March is National Cerebral Palsy Awareness Month and today is National CP Awareness Day in the US.
Why is this important?
This is the only “official” Cerebral Palsy Awareness Day as designated by the U.S. Congress. Over 800,000 Americans, and over 17,000,000 million people worldwide are impacted by Cerebral Palsy, the most common motor disability in children. source
Reaching for the Stars goes on to discuss the ‘shame-worthy’ lack of research, awareness, and funding for cerebral palsy. It also highlights the lack of parents out there demanding more. More research, more awareness, and more funding. I’m not sure I can agree with this as I have met so many families who are raising awareness, raising funds for and demanding research. Once such organization is Three to Be, which holds several fundraisers and events each year to raise awareness and funds towards research for studies on stem cell therapy as well as a clinical trial with a Locomot. Three to Be was founded by a couple raising triplets with cerebral palsy.
Local organzations too are doing their bit. Holland Bloorview is bringing visibility to disability through an online video and photography contest, which includes many entries from individuals and families with cerebral palsy. Including us! Many of you know that we have entered our Seb Can Do film in the filmpossible contest. Today is the last day to vote. I think it is very fitting that it be on National Cerebral Palsy Awareness Day.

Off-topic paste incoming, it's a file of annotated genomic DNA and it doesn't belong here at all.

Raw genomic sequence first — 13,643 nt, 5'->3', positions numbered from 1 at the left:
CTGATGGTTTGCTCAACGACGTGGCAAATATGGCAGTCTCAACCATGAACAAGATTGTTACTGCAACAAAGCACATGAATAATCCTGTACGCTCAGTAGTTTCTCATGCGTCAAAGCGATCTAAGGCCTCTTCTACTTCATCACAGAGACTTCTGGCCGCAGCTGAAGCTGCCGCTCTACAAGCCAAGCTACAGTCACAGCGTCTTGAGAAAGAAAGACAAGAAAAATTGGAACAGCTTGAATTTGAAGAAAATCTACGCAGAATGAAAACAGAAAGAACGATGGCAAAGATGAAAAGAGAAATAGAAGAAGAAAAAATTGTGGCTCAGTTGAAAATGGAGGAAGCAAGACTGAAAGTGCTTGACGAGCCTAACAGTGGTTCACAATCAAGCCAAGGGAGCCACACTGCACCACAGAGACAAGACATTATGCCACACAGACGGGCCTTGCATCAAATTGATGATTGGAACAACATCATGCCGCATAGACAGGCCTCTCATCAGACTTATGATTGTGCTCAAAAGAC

When Sebastian was born, the doctors said he might have cerebral palsy. I imagined a child in a wheelchair who couldn’t do anything independently. And I cried. I felt a cloud of darkness surround me. I felt like I was falling into a great abyss. Ali and I held each other and we cried. We didn’t know what cerebral palsy meant. I remember traveling to Switzerland when Sebastian was 3 months old. We passed a couple with two teens in wheelchairs in the Zurich Airport. Ali and I looked at each other but said nothing. I know we were both thinking, ‘will that be our son?’ And you know what? Our son does use a wheelchair. He cannot do most things independently.
He also uses a walker. And rides a bike. He can play soccer in his walker and lead his classroom down the hallway. He can race his peers on the playground. Sometimes his wheelchair – or as we refer it – the Red Racer, is the ‘car’ leading others on the playground into new adventures. Sebastian does have cerebral palsy but it doesn’t define who he is. We live our lives helping him do the same things – and sometimes more – than his peers do. He loves swimming and riding his therapy horse, Oreo. He enjoys going to museums and art galleries. He likes to go high on the swings and splashing/doing ‘blast offs’ in the bathtub.